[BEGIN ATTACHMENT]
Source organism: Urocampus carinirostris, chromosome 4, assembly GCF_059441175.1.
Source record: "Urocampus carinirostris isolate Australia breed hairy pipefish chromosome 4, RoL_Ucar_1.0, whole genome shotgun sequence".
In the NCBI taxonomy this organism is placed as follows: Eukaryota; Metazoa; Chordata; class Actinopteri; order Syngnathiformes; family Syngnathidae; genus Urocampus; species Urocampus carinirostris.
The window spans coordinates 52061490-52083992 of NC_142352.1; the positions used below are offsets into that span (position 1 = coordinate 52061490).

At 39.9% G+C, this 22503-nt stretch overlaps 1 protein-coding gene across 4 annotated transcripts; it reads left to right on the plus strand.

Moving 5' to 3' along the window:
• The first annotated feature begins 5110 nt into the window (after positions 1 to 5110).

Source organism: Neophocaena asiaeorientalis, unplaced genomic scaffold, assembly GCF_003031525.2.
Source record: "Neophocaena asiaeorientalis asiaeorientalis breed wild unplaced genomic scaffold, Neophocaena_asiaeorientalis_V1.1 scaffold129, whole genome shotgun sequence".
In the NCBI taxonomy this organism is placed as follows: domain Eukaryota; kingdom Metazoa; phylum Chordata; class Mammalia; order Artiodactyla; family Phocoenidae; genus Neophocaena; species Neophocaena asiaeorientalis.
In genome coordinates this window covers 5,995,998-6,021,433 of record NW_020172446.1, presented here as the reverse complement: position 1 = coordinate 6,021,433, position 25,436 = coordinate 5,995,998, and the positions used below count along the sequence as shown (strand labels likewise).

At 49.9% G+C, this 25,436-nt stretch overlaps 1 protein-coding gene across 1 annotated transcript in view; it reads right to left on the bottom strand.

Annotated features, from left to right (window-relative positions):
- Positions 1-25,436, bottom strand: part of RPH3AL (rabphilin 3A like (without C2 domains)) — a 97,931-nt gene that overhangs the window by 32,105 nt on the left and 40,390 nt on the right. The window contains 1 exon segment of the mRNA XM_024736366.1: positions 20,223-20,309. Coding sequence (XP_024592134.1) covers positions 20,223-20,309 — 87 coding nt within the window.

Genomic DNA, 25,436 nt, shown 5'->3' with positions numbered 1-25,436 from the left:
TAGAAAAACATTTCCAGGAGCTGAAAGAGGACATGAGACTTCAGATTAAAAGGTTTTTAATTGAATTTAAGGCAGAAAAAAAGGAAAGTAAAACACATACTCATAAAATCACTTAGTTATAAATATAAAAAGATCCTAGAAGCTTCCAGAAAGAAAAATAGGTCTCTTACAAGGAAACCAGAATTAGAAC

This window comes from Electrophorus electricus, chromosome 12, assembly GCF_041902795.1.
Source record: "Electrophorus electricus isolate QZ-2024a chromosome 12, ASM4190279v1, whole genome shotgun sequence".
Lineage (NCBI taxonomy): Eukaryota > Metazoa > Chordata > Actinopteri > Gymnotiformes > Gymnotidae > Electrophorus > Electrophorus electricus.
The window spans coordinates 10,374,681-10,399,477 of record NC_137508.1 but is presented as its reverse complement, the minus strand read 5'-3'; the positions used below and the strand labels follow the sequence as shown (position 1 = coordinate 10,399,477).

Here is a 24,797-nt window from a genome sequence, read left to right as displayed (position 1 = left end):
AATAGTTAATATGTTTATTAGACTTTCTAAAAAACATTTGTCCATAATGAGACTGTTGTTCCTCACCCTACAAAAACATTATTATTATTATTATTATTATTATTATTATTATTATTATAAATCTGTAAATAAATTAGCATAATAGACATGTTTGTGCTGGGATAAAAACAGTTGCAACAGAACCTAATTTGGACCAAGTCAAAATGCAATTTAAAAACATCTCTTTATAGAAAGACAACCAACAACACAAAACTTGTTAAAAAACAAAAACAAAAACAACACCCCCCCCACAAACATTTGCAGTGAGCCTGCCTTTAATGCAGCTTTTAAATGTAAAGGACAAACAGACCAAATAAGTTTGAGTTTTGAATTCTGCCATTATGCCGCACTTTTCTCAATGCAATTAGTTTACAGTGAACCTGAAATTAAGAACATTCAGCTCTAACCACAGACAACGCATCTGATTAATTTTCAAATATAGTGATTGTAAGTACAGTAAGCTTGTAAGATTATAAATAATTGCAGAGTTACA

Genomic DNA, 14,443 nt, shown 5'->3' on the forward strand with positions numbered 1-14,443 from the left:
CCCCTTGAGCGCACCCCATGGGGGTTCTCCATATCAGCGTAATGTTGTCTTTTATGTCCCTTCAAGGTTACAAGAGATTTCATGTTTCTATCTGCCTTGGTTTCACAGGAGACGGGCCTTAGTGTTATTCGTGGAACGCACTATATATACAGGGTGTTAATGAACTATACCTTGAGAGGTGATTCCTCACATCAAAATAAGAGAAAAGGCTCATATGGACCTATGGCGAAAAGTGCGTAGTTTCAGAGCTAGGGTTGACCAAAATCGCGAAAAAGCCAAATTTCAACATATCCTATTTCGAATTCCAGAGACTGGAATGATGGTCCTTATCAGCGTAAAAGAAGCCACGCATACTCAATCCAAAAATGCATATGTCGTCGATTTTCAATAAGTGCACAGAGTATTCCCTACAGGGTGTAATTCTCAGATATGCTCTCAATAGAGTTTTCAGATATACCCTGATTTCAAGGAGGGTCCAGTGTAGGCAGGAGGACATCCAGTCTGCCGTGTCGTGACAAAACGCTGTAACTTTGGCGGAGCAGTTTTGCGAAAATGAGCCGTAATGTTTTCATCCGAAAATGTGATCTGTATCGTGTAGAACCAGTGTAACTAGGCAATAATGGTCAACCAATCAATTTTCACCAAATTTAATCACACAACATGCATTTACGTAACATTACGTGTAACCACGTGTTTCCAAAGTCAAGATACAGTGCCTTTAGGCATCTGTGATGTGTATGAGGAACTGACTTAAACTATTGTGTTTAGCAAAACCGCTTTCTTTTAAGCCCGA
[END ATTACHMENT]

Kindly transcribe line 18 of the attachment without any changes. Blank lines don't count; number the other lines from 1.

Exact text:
Source record: "Electrophorus electricus isolate QZ-2024a chromosome 12, ASM4190279v1, whole genome shotgun sequence".